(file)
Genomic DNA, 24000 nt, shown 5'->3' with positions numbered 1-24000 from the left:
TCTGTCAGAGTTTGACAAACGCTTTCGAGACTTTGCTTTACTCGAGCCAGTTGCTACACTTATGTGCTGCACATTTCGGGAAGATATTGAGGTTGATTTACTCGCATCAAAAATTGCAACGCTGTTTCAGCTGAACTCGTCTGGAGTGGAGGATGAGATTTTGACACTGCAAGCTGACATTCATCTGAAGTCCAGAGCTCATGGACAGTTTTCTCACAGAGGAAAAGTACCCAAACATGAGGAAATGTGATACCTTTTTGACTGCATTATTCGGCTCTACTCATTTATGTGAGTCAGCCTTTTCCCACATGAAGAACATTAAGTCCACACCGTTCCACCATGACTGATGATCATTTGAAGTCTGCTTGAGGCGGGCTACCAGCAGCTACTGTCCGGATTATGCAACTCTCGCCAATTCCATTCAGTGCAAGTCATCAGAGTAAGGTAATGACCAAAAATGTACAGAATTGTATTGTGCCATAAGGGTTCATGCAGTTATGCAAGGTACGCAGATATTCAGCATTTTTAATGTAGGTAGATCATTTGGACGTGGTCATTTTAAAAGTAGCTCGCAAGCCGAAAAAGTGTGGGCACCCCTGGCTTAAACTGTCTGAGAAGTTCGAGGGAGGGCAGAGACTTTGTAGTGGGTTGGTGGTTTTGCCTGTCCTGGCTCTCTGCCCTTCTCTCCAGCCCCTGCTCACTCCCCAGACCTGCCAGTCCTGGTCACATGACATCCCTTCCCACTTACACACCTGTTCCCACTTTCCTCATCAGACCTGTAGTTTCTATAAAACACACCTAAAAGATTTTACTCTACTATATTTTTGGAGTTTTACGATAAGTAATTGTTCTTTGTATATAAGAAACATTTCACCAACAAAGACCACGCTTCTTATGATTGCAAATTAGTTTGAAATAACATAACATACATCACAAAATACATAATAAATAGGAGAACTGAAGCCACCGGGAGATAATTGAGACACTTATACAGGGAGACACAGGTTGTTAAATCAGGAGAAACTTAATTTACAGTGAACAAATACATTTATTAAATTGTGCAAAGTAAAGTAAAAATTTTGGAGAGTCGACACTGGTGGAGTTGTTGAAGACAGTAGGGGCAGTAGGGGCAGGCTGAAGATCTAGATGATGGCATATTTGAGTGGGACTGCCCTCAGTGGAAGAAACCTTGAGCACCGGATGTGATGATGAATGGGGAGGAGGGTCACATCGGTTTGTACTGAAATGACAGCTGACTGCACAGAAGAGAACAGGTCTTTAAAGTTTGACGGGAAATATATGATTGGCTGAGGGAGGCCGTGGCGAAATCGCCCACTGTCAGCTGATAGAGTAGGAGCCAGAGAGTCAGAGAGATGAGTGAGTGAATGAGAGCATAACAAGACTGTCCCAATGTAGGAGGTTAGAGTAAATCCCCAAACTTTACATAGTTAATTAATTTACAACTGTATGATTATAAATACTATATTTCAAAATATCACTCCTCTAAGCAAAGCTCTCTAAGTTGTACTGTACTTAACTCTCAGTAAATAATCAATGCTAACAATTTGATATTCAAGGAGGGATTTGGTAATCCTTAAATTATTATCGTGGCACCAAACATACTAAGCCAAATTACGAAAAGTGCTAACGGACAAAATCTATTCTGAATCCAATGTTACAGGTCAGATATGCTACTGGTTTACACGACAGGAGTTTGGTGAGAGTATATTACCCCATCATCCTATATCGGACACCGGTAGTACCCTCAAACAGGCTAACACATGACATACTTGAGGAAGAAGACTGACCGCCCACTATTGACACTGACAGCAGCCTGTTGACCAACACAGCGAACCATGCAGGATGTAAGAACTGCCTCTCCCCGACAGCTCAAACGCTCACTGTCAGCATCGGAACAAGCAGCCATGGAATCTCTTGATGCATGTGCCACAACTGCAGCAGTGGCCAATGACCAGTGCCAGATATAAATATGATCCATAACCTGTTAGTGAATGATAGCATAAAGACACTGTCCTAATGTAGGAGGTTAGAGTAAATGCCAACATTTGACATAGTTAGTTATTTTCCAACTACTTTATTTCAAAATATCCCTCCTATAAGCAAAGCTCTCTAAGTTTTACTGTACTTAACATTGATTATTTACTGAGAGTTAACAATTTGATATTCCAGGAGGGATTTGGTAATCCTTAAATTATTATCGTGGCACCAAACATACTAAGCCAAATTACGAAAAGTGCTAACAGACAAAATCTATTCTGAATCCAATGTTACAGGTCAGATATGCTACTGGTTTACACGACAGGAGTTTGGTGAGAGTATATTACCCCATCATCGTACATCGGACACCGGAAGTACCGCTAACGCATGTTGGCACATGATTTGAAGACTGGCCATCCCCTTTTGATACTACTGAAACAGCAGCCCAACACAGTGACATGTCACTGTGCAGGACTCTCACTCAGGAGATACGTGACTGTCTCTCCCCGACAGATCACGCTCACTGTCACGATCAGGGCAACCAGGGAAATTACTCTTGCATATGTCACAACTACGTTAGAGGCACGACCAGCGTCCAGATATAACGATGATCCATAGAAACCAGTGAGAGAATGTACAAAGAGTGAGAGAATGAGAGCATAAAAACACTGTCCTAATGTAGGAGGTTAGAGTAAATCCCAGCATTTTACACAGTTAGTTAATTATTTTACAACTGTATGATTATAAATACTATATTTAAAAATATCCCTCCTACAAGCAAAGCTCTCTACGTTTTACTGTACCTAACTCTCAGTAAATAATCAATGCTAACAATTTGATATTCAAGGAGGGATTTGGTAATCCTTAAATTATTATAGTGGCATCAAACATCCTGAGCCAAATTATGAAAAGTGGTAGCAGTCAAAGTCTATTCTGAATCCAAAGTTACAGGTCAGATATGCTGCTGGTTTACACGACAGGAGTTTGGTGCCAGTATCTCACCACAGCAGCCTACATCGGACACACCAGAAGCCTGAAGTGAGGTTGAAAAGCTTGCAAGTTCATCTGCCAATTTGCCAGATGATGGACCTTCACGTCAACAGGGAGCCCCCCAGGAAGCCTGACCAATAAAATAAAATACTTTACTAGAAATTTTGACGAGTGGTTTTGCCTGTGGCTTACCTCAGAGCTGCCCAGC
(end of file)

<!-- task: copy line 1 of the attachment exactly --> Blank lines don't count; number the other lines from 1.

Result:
Genomic DNA, 24000 nt, shown 5'->3' with positions numbered 1-24000 from the left: